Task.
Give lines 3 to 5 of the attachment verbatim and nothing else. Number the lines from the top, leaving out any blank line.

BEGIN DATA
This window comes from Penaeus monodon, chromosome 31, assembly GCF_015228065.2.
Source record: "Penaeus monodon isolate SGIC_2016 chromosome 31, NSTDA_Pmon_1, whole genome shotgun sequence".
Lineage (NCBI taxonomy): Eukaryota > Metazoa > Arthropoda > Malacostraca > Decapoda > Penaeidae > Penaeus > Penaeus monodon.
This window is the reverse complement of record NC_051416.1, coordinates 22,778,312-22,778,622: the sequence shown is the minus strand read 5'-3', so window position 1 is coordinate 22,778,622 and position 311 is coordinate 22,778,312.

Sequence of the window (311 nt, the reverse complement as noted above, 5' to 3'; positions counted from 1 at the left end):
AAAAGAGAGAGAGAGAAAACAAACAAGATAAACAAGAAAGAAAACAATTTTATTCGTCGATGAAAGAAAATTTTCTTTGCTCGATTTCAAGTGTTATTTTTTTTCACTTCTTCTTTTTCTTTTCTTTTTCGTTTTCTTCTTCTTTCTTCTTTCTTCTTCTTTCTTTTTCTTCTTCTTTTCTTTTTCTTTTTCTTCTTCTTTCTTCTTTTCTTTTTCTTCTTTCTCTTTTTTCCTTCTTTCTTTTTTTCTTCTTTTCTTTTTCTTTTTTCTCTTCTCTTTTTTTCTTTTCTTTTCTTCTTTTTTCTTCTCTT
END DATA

Lineage (NCBI taxonomy): Eukaryota > Metazoa > Arthropoda > Malacostraca > Decapoda > Penaeidae > Penaeus > Penaeus monodon.
This window is the reverse complement of record NC_051416.1, coordinates 22,778,312-22,778,622: the sequence shown is the minus strand read 5'-3', so window position 1 is coordinate 22,778,622 and position 311 is coordinate 22,778,312.

Sequence of the window (311 nt, the reverse complement as noted above, 5' to 3'; positions counted from 1 at the left end):